1. The issues raised in the suit relate to trade dispute in respect of which this Honourable Court lacks jurisdiction.
  2. The plaintiffs had already filed an action against the 5th and 6th defendants the subject matter of which is same with the present action and which action is subsisting.
  3. The plaintiffs’ action in the circumstances constitutes a flagrant abuse of the process of the Honourable Court.
  4. The causes of action of the plaintiffs are distinct and peculiar to the plaintiffs and the causes of action cannot be joined.
  5. It is in the (sic) justice to grant this application.”

In the affidavit in support of the application, paragraphs 3 and 4 which are relevant to this judgment read:

“3. That I know as a fact upon a perusal of the processes filed in this case and the documents annexed thereto that:-

(i)   There is a dispute between some members of Academic Staff Union of Universities, University of Ilorin and the 4th-7th defendants who are their employers and principal and important organs of the employer respectively.

(ii) The dispute deals with employment and terms of employment and condi-tions of work of some members of Academic Staff Union of Universities, University of Ilorin Branch.

(iii) The plaintiffs are members of a trade union (ASUU) and they filed this action for themselves and on behalf of the members of the said trade union.

(iv)   The issue in the case also includes the propriety or otherwise of the use of strike action to press home the demand of the plaintiffs and their trade union members.

(v) The issue raised in the case also deals with the use of a Trade Union’s Secre-tariat (ASUU Secretariat) and the entitle-ment of the employer to recover same and assign another one to the Trade Union.

(vi) The failure of some members of ASUU (a trade union) to call off a strike action and refusal to return to work is also an issue in the case.

  1. That I know as a fact based on the foregoing that the issues raised in the case are ones for determination before the National Industrial Court hence this court lacks jurisdiction to entertain the case.”

The trial court received arguments on the application. On 5-10-2001, the court struck out the plaintiffs/appellants’ suit. Its conclusion on the application at pages 218-219 of the record reads:

“I rely on the pronouncement of the Supreme Court in Tukur v. Government of Taraba State (supra) at p.577 paras. C-D that a Court is competent to try an action when the subject matter of the case is within jurisdiction, and there is no feature in the case which prevents the Court from exercising its jurisdiction.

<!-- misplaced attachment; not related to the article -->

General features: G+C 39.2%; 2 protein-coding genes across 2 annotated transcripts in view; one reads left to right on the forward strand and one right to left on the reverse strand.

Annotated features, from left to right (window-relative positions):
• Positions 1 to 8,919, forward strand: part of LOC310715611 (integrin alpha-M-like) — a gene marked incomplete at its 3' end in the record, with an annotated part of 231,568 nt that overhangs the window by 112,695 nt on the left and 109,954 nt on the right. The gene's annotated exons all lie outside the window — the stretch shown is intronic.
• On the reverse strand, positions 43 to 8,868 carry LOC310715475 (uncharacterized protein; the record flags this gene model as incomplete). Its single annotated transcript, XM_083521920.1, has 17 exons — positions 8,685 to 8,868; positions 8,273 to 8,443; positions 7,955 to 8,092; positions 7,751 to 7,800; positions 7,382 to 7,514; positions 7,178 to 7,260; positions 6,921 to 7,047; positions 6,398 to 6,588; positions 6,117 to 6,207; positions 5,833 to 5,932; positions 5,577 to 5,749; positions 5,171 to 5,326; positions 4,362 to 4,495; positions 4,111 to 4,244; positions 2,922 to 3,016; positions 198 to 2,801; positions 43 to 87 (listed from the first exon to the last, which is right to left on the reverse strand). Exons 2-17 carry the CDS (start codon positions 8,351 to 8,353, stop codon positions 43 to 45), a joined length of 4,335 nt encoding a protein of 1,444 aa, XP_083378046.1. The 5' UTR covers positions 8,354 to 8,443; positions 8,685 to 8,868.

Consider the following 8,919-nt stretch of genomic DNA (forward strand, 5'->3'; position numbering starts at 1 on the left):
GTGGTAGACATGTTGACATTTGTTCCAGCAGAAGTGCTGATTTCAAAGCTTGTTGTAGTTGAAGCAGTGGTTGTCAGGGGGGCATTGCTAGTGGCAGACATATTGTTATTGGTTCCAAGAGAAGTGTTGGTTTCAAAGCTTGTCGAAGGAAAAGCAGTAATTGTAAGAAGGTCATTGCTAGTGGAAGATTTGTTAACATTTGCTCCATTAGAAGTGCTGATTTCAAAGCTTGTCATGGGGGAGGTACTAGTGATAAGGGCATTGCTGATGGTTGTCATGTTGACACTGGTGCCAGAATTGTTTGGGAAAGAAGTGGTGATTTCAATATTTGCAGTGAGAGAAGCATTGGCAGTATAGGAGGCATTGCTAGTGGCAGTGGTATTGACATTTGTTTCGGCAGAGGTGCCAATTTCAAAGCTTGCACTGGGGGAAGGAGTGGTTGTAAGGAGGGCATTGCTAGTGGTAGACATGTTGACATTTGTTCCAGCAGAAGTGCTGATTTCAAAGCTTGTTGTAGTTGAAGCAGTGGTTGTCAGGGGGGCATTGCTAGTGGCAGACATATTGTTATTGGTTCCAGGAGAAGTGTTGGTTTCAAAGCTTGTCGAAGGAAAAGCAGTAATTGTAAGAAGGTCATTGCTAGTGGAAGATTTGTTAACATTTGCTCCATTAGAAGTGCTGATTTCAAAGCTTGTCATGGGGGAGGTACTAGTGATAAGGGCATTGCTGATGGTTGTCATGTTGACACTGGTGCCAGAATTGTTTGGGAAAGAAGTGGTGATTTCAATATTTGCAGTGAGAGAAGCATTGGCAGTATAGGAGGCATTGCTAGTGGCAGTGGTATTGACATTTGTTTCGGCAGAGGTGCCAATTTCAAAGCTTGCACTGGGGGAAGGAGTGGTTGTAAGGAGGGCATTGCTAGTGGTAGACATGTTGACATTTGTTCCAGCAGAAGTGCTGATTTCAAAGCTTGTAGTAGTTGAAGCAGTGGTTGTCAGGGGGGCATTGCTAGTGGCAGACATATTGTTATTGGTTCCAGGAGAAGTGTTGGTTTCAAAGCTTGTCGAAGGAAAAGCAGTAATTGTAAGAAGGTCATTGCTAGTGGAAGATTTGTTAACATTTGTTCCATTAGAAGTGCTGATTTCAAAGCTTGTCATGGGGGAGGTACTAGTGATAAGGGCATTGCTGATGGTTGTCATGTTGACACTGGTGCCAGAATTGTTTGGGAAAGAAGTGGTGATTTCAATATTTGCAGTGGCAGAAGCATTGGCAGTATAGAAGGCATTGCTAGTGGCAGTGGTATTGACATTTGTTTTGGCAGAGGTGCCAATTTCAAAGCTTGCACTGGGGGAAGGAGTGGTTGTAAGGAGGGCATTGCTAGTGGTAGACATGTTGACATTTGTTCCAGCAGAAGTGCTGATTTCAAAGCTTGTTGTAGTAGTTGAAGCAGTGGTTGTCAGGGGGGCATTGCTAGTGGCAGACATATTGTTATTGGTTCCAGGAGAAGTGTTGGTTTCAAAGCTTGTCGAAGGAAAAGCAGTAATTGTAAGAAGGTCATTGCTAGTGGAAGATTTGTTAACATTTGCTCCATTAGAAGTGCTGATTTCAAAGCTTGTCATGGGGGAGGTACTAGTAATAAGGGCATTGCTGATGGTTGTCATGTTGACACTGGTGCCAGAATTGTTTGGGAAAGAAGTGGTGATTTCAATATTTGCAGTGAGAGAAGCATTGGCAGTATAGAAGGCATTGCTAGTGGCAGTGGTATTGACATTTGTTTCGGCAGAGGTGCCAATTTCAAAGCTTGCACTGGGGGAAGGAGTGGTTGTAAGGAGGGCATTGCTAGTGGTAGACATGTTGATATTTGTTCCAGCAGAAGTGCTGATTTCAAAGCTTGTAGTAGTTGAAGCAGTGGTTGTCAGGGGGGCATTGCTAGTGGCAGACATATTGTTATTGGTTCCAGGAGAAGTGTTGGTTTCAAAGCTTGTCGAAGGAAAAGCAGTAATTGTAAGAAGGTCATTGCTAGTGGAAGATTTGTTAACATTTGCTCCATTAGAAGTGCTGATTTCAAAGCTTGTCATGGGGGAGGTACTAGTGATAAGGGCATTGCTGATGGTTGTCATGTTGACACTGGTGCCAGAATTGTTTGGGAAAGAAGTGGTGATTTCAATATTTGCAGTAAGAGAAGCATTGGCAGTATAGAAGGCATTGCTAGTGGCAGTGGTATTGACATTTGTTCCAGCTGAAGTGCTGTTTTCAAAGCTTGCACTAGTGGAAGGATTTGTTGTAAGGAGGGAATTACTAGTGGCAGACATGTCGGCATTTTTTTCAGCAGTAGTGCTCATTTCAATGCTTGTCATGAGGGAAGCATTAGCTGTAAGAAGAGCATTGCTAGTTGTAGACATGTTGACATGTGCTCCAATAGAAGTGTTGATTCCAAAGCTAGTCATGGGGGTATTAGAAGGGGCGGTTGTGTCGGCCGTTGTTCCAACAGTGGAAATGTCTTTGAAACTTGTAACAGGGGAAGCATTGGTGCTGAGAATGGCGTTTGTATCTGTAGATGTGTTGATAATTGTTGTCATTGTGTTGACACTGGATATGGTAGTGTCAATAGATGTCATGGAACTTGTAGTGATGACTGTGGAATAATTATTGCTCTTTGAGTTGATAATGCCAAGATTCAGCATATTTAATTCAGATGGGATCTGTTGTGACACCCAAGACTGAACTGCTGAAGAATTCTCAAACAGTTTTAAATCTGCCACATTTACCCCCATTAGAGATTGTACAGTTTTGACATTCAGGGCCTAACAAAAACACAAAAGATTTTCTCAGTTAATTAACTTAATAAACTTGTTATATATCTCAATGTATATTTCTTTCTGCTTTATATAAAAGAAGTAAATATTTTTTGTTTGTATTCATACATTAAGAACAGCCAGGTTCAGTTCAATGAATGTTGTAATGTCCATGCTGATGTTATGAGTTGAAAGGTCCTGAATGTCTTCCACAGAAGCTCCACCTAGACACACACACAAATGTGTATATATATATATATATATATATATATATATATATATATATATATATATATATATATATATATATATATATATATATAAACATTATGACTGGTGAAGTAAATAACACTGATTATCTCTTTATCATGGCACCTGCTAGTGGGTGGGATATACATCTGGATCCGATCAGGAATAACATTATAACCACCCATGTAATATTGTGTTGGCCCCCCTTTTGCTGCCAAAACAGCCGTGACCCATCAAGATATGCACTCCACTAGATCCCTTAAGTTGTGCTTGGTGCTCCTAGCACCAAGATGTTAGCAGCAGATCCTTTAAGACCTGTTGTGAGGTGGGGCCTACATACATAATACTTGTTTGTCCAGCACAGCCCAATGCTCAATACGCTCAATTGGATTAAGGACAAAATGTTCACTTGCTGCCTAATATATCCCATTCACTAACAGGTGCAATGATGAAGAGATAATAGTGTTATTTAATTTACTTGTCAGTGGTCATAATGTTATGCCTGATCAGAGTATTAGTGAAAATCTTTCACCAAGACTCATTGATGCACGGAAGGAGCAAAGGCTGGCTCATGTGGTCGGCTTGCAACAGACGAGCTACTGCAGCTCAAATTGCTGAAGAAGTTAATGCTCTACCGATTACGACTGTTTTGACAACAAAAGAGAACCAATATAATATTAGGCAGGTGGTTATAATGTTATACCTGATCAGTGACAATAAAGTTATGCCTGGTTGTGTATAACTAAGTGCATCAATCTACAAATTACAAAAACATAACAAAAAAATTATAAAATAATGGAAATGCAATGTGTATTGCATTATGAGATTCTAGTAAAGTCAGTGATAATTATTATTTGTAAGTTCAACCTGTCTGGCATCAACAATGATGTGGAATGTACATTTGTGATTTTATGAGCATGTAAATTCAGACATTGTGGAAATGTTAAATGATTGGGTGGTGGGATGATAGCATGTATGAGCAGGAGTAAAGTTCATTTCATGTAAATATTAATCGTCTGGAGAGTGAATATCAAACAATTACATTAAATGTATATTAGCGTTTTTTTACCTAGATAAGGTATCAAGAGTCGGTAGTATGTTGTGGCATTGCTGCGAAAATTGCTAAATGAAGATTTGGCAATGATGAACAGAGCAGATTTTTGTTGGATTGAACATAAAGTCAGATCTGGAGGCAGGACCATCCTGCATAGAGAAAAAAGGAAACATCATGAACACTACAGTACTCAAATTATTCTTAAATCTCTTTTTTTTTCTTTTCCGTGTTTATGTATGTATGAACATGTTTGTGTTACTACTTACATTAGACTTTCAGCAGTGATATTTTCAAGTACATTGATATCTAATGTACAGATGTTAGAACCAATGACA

Section 20 of the Trade Disputes Act (CAP 432) and Section 1A of the Trade Disputes (Amendment) Decree No. 47 of 1992 give exclusive jurisdiction to the National Industrial Court in matters of trade disputes. See Udoh v. O.H.M.B. (1993) 7 NWLR (Part 304) 139 at 148 or (1999) 7 S.C.N.J. 436 at 443.

At this juncture, I wish to identify with the view of the learned defence counsel that both the Trade Disputes Act Cap 432 and Decree 47 of 1992 are existing laws by virtue of Section 315 of the Constitution. I further agree with him that unless a law is expressly repealed, it is deemed to be still in existence   and there cannot be a repeal by implication. In so far as it is the Constitution by itself that has created and preserved special jurisdictions of certain Courts, I do not accept that such jurisdiction as conferred in CAP 432 and Decree 47 are inconsistent with the provisions of the Constitution. A parallel to this is found in the provisions of Section 251(1) of the Constitution of the Federal Republic of Nigeria, which confers exclusive jurisdiction on this Court in respect of matters specified therein. It has thus been held in Ajuebor v. Attorney General of Edo State (2001) 5 NWLR (Part 707) 466 at 481 paras. C-D that though the law is settled that Courts guard their jurisdiction jealously, if however, in any given case where the Court’s jurisdiction is expressly and unambiguously ousted by the provisions of the Cons-titution, an Act of Parliament or a Decree, then there must be a compliance with such an ouster clause. Equally, in Nwankwo v. Nwankwo (1992) 4 NWLR (Part 238) 693 at 710, paras. e-g, it is held that although the High Court has jurisdiction to grant declaratory reliefs, such declaration will not be made where the Constitution has already given exclusive jurisdiction in respect of such matters to another tribunal.

I hold that the cases of Adisa v. Oyinwola and Bendel State v. Obayuwana (supra) are not applicable in the circumstances of this case. Obayuwana’s case for instance, decides that a citizen has unfettered right to seek redress in Court for the determination of any question as to the civil rights and obligations. Therefore, where he, by a declaratory action, raises a constitutional issue he cannot be inhibited by procedural laws like the Petition of Rights Law and Public Officers Protection Law. In the present case, the inhibition against the declaratory action of the Plaintiffs is not by a mere procedural law but a substantive law; enjoying the force of the Constitu-tion itself. That is the difference.